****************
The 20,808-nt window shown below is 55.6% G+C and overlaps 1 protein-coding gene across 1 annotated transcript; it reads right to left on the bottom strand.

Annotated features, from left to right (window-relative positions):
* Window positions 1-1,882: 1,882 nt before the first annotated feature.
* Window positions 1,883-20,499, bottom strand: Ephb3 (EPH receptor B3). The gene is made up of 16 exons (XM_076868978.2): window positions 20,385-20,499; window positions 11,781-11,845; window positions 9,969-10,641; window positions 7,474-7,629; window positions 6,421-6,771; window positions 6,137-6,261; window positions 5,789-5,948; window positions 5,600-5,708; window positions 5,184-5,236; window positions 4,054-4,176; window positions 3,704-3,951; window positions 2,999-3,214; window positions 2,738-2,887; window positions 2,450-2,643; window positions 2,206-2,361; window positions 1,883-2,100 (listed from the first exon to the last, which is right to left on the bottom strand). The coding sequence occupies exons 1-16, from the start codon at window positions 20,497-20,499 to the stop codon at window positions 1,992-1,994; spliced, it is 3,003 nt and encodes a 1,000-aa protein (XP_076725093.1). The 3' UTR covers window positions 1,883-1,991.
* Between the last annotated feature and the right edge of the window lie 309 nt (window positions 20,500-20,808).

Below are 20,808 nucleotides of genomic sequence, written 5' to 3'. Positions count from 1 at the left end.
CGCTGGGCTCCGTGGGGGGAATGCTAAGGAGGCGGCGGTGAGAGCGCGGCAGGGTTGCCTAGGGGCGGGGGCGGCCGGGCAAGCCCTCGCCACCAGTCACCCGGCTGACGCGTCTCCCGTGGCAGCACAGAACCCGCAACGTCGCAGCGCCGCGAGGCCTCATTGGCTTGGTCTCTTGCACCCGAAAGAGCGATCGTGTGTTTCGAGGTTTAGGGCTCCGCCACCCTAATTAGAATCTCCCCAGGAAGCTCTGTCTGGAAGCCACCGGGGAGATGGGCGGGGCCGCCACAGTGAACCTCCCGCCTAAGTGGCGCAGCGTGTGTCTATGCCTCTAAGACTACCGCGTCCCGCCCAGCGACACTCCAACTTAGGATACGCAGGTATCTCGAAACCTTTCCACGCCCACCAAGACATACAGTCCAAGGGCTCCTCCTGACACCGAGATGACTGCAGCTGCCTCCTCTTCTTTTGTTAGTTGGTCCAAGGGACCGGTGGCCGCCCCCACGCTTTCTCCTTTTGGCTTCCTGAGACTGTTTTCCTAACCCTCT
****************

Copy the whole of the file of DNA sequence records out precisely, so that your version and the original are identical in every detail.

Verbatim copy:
The 20,808-nt window shown below is 55.6% G+C and overlaps 1 protein-coding gene across 1 annotated transcript; it reads right to left on the bottom strand.

Annotated features, from left to right (window-relative positions):
* Window positions 1-1,882: 1,882 nt before the first annotated feature.
* Window positions 1,883-20,499, bottom strand: Ephb3 (EPH receptor B3). The gene is made up of 16 exons (XM_076868978.2): window positions 20,385-20,499; window positions 11,781-11,845; window positions 9,969-10,641; window positions 7,474-7,629; window positions 6,421-6,771; window positions 6,137-6,261; window positions 5,789-5,948; window positions 5,600-5,708; window positions 5,184-5,236; window positions 4,054-4,176; window positions 3,704-3,951; window positions 2,999-3,214; window positions 2,738-2,887; window positions 2,450-2,643; window positions 2,206-2,361; window positions 1,883-2,100 (listed from the first exon to the last, which is right to left on the bottom strand). The coding sequence occupies exons 1-16, from the start codon at window positions 20,497-20,499 to the stop codon at window positions 1,992-1,994; spliced, it is 3,003 nt and encodes a 1,000-aa protein (XP_076725093.1). The 3' UTR covers window positions 1,883-1,991.
* Between the last annotated feature and the right edge of the window lie 309 nt (window positions 20,500-20,808).

Below are 20,808 nucleotides of genomic sequence, written 5' to 3'. Positions count from 1 at the left end.
CGCTGGGCTCCGTGGGGGGAATGCTAAGGAGGCGGCGGTGAGAGCGCGGCAGGGTTGCCTAGGGGCGGGGGCGGCCGGGCAAGCCCTCGCCACCAGTCACCCGGCTGACGCGTCTCCCGTGGCAGCACAGAACCCGCAACGTCGCAGCGCCGCGAGGCCTCATTGGCTTGGTCTCTTGCACCCGAAAGAGCGATCGTGTGTTTCGAGGTTTAGGGCTCCGCCACCCTAATTAGAATCTCCCCAGGAAGCTCTGTCTGGAAGCCACCGGGGAGATGGGCGGGGCCGCCACAGTGAACCTCCCGCCTAAGTGGCGCAGCGTGTGTCTATGCCTCTAAGACTACCGCGTCCCGCCCAGCGACACTCCAACTTAGGATACGCAGGTATCTCGAAACCTTTCCACGCCCACCAAGACATACAGTCCAAGGGCTCCTCCTGACACCGAGATGACTGCAGCTGCCTCCTCTTCTTTTGTTAGTTGGTCCAAGGGACCGGTGGCCGCCCCCACGCTTTCTCCTTTTGGCTTCCTGAGACTGTTTTCCTAACCCTCT